MONTGOMERY — Gov. Kay Ivey’s office said Monday it is not aware of any Afghan refugees coming to Alabama as tens of thousands flee that country,
Reports of hectic and desperate scenes from Kabul’s airport continue to emerge after the Taliban’s rapid takeover of the city last week. In the U.S., political divisions have risen on how to handle the wave of Afghan refugees.
Some congressional Republicans and Republican governors have stated their willingness to accept refugees into their states, while other conservative voices have said they have security concerns about the rapid increase in refugees or that they are worried about “chain migration.”
Alabama Senator Tommy Tuberville, along with 15 other Republican senators, sent a letter to President Biden urging him to act quickly to evacuate all “American citizens and all eligible Afghan partners” from Afghanistan. RepS. Mo Brooks, R-Huntsville, and Barry Moore, R-Enterprise, were the only members of Alabama’s delegation to vote against the Averting Loss of Life and Injury by Expediting SIVs Act, or ALLIES Act, which is meant to speed up the visa application process for Afghan citizens, USA Today reported.
WINFIELD -– With the Taliban again in control of Afghanistan, Johnny Spann says he does not expect the Islamic fundamentalists to be any different than they were when his son Mike died there in the fall of 2001.
“Americans are more vulnerable today than they have been in 20 years because of what is going on in Afghanistan right now,” Spann said Monday in his real estate office on the edge of downtown Winfield, not far from a memorial park that is named after his son, a former Marine and CIA officer who was killed during an uprising of Taliban prisoners at the Qala-i-Jangi fortress near the northern Afghan city of Mazir-i-Sharif on Nov. 15, 2001.
Mike Spann was the first American to die in the U.S. response to the Sept. 11, 2011 ,terrorist attacks on the U.S. mainland. A section of highway in the Winfield area bears his name and, for now, so does a monument at the site of his death in Afghanistan. He is buried in Arlington National Cemetery.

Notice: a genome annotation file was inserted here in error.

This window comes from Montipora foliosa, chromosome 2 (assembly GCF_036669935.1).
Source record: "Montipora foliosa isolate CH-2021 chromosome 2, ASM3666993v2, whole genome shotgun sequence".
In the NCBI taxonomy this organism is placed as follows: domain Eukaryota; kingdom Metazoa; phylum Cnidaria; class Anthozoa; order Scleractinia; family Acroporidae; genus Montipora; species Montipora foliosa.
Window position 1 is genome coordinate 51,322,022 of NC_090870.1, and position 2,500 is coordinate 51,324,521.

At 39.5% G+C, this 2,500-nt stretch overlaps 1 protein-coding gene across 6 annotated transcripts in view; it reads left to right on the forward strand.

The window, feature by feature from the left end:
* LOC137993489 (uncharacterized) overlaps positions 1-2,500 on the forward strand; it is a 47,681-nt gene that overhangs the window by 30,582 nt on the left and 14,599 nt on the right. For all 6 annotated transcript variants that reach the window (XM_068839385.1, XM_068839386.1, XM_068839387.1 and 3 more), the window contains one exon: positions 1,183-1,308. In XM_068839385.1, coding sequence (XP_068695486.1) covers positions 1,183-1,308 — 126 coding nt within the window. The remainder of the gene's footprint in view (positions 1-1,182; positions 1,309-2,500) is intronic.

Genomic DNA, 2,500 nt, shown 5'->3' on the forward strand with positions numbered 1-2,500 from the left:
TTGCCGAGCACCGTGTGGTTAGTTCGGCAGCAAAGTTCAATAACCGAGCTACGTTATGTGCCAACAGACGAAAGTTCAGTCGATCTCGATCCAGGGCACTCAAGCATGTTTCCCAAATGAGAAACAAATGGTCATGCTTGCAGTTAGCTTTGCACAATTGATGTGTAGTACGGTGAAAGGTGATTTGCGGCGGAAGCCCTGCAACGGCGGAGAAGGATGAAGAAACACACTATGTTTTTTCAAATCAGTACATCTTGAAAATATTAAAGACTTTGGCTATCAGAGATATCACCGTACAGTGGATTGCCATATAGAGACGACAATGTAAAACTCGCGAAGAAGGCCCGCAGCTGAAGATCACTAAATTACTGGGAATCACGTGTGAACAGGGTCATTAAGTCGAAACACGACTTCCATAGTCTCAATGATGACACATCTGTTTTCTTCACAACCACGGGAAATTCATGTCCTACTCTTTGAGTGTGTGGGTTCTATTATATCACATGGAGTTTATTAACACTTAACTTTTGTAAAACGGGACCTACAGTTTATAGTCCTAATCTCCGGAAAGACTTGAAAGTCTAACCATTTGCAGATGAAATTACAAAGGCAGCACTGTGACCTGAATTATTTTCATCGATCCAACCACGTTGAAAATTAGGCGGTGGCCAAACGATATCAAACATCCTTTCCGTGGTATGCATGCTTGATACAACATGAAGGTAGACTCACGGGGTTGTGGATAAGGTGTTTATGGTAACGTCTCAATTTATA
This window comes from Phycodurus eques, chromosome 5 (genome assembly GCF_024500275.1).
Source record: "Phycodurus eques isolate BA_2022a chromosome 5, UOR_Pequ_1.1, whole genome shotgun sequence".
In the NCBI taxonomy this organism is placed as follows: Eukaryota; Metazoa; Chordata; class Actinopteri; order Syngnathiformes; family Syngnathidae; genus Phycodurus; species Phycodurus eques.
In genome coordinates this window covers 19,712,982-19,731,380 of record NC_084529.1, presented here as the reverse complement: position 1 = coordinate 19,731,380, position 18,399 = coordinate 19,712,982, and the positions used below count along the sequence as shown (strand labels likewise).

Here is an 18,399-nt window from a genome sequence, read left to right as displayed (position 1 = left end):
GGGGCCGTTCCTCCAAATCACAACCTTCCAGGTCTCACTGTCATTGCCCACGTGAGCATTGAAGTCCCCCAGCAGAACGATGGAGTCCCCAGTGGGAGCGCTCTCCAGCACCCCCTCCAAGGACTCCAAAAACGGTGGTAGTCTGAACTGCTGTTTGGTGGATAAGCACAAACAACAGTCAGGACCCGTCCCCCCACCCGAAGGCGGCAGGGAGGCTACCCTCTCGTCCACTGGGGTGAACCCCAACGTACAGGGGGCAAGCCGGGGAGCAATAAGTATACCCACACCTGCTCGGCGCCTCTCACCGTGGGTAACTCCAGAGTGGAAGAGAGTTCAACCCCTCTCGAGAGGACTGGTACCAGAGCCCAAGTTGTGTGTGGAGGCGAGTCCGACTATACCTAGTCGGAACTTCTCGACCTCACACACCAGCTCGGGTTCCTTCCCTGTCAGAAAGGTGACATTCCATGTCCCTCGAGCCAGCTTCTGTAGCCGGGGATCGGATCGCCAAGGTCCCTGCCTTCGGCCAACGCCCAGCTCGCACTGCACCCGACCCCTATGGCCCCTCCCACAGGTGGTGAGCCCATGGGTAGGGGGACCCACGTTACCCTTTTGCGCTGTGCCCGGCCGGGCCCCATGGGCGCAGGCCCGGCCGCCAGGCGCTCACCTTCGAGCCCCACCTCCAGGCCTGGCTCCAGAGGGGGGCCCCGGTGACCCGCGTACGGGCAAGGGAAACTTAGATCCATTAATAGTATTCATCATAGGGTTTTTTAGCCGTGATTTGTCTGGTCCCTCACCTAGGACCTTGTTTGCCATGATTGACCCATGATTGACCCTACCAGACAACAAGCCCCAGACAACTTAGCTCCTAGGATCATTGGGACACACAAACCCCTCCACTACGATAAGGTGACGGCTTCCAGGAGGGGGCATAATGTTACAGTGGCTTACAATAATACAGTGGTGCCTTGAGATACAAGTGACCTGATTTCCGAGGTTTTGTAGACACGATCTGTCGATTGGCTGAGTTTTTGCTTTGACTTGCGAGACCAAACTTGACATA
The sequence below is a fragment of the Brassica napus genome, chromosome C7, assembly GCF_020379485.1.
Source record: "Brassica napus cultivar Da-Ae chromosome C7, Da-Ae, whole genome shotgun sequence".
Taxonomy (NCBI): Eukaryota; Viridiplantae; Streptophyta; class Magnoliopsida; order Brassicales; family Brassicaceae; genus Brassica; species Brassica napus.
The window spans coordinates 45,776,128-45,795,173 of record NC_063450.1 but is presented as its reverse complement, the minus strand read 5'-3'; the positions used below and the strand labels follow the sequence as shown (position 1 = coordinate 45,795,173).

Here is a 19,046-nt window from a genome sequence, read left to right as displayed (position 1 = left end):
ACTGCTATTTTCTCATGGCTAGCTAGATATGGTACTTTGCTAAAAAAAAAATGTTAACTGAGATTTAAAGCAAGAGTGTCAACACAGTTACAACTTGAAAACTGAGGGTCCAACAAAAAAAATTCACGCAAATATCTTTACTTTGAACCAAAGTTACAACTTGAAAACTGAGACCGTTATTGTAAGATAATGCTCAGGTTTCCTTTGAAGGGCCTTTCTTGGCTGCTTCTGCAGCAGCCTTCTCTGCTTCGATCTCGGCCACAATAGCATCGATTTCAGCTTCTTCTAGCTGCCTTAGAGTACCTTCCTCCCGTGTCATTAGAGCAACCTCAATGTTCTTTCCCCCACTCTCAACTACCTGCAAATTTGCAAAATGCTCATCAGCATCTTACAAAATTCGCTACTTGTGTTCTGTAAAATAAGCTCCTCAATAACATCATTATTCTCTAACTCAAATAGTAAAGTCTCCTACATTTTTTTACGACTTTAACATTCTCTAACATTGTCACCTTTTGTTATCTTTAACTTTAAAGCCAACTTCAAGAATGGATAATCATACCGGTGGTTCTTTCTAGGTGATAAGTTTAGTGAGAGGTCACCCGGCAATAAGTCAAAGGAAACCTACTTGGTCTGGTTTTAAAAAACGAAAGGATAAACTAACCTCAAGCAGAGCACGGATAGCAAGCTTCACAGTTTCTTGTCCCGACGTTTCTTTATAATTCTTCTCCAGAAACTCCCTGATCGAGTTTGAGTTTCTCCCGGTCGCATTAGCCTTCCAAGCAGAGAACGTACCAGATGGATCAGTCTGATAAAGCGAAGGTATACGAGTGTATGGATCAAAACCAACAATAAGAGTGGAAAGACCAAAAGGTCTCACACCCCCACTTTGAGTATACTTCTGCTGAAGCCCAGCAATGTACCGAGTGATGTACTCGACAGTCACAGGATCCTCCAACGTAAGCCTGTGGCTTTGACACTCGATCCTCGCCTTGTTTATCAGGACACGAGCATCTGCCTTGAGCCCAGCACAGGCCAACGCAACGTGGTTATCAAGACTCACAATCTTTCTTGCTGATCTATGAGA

The former editor of Southern Living died this week from cancer. Read more.
The Southern Poverty Law Center released its annual list of hate groups nationwide Feb. 1, and while the number of groups has gone down from last year, there are still 20 Alabama groups that made the cut. Altogether, the SPLC tracked 830 organizations defined as hate groups in 2020. “The number is a barometer, albeit only one, of the level of hate activity in the country,” the website says. Read more.
About the only agreement between Democrats and Republicans these days is that their opposite number is evil.
At least that is the impression one gets in the aggregate. But what about one-on-one? Can you face a political adversary and explain what you feel, how you feel and why you feel that way? And engage in a dialogue in which you also listen to the other party’s feelings and opinions?
Dave Isay would like for you to take that challenge.
Isay’s Story Corps has chosen Birmingham as one of four cities where it will match up people across the political divide and record their exchange of viewpoints. A copy will be stored in the Library of Congress.
Panic. Fear. Anxiety. Stress.
If any of these words describe how you’re feeling these days, you’re not alone, judging by what people are saying and doing in the face of the ongoing coronavirus pandemic.
From the locust-like razing of grocery store shelves; to the closing of schools, nursing homes and houses of worship; to the canceling of concerts, political primaries, and other large events; to the ever escalating public restrictions — you can’t meet in groups of 500, no – 250, no – 50, no, better make that 25, no – let’s make that 10, just to be safe — the virus seems to have infected daily life on a scale no one expected.
There is some good-ish news if you’re experiencing uneasy feelings: it’s normal to feel that way. But it matters what you do with those feelings, said Joshua Klapow, a clinical psychologist with the UAB School of Public Health. Read more.
Many folks may be lying low because of the coronavirus threat or locked in lines under harsh fluorescent lights trying to stock up on toilet paper. But you would not have known it Saturday afternoon in Railroad Park.
As passing clouds competed with the sun, people of all ages and backgrounds were in the park’s walkways and open spaces. There were dog-walkers, families, skateboarders, picnickers, Frisbee enthusiasts, sunbathers, kids on scooters and even a young lady in a ballgown celebrating her Quinceañera (15th birthday) with about a dozen friends, relatives and photographers. Read more.
Alabama nursing homes and assisted living facilities went into lockdown Saturday in the wake of the president declaring a national state of emergency from the COVID-19 virus.
The facilities are implementing a no-visitors regulation from the federal Centers for Medicare and Medicaid Services. Read more.
Latest Updates: Alabama now has two confirmed cases of COVID-19, one in Jefferson County and one in Montgomery County, and public schools will close after Wednesday for 2½ weeks. Read more.
Many public gatherings are being canceled across the state as concerns grow over the COVID-19 pandemic. Read more.